Casting Director Turned Brand and Website Designer with Liz Martinez-Nelson | #25

August 30, 2022

Casting Director Turned Brand and Website Designer with Liz Martinez-Nelson | #25 Hollywood Casting Director Liz Martinez-Nelson started a family and chose to be a stay at home mom to her daughters. When it came time to return to the workforce, Liz opted to leave the grind of television to find a more flexible option […]

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Liz Martinez-Nelson

Liz Martinez-Nelson, Favorite Things Studio


Casting Director Turned Brand and Website Designer with Liz Martinez-Nelson | #25

Hollywood Casting Director Liz Martinez-Nelson started a family and chose to be a stay at home mom to her daughters. When it came time to return to the workforce, Liz opted to leave the grind of television to find a more flexible option to balance motherhood.  She stumbled upon a Squarespace course online and found a love of building websites and design. Liz now runs a successful brand and website designer business out of Austin called Favorite Things Studio, where she helps female founders bring their brands to life through her designs. Liz’s journey is full of twists, but she built a path that brings her skills to the forefront mixing motherhood with brand design. Meet Liz Martinez-Nelson on the Second Act Success Podcast.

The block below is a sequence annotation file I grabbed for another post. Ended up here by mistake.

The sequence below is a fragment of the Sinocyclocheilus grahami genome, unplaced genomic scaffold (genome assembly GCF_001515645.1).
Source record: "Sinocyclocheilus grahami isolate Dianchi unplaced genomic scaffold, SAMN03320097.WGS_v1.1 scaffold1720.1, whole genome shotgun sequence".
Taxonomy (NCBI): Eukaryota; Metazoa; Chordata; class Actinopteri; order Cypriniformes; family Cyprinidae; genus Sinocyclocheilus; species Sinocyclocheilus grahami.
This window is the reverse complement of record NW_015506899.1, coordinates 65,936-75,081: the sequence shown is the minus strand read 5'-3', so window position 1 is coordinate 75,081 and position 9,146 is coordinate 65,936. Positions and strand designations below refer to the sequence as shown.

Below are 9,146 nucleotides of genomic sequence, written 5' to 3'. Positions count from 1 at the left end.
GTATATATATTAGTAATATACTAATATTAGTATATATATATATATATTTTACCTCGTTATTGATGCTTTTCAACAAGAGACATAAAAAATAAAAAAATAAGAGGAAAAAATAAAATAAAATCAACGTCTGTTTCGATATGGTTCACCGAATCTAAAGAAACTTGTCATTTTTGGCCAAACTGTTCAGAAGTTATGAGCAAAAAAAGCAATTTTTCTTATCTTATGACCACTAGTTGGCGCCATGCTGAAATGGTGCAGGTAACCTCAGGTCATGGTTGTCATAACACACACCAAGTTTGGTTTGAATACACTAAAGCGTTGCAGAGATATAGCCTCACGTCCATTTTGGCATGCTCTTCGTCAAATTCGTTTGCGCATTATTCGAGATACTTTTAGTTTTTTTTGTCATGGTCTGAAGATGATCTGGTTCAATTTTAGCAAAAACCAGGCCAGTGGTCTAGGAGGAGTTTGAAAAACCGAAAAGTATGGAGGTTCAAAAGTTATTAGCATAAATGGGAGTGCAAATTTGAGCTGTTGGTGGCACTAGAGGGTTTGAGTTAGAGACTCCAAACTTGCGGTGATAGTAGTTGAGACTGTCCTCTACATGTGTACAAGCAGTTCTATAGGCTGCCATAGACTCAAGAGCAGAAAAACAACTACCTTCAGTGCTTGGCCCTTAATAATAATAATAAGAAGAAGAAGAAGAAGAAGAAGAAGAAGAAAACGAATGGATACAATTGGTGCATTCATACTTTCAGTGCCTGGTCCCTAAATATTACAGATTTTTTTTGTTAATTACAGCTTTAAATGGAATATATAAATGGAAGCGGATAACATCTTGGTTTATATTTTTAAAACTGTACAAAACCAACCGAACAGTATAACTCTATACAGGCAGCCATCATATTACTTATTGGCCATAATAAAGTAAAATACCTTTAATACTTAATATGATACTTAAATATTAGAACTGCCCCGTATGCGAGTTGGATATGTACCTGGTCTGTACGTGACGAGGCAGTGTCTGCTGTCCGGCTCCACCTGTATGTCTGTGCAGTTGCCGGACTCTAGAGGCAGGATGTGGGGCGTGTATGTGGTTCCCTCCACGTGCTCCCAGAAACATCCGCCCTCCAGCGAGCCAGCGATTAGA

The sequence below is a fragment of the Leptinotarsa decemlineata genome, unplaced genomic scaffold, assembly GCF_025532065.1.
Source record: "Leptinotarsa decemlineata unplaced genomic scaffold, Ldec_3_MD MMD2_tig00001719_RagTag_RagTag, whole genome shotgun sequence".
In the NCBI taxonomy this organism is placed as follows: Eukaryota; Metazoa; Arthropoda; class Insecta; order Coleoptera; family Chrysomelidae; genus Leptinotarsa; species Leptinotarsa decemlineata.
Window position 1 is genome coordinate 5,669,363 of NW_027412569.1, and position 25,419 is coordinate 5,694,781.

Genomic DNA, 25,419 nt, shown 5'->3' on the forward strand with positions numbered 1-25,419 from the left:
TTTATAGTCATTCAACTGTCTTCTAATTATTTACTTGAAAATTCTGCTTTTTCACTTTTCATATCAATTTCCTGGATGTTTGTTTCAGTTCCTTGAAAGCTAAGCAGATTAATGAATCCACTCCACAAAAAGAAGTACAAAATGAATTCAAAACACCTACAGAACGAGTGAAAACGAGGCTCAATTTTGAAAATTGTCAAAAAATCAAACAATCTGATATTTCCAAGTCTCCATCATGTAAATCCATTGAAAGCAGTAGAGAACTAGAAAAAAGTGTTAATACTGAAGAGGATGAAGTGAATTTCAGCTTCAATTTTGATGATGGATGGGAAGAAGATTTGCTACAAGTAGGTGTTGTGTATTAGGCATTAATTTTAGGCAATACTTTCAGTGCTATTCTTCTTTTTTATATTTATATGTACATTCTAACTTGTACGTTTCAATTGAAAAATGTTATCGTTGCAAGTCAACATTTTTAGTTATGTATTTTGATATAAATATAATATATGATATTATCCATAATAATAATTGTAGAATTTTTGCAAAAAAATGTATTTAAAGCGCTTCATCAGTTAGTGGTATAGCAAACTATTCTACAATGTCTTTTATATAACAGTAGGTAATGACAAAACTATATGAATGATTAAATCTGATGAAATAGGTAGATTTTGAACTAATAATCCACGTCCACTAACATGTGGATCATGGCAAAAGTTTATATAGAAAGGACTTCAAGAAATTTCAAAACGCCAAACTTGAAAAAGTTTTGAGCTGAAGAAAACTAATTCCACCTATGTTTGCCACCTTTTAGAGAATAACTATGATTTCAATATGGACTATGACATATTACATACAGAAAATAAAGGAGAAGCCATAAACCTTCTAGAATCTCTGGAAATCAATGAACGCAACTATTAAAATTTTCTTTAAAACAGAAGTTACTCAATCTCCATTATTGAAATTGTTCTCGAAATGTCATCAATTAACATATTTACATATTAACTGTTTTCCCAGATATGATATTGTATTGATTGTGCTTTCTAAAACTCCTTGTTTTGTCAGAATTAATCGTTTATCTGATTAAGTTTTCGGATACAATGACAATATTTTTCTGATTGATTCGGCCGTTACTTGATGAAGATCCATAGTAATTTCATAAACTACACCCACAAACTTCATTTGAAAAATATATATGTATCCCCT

CONNECT with Liz Martinez-Nelson:

Website – favoritethingsstudio.com

Instagram – https://www.instagram.com/favorite.things.studio/

Facebook – https://www.facebook.com/favoritethingsstudio


Profile of Success

Degrees/Certification: BFA in Theater from Denison University

Career Milestones: Casting Director and Founder of Favorite Things Studio

Personal Status: Married with two children

Current Career Status: Branding and Website Designer at her business Favorite Things Studio

Future Plans: Continue to grow her business 

Advice: “Keep your eye on the prize. Don’t lose sight of why you started and, and the ultimate objective, because there’s so many things to get distracted by. There’s so many places you can go off on a tangent and forget about why you started and, and what your goal is. So eye on the prize.”



01:08 – Intro

02:23 – How her career began after college

02:54 – Getting into Casting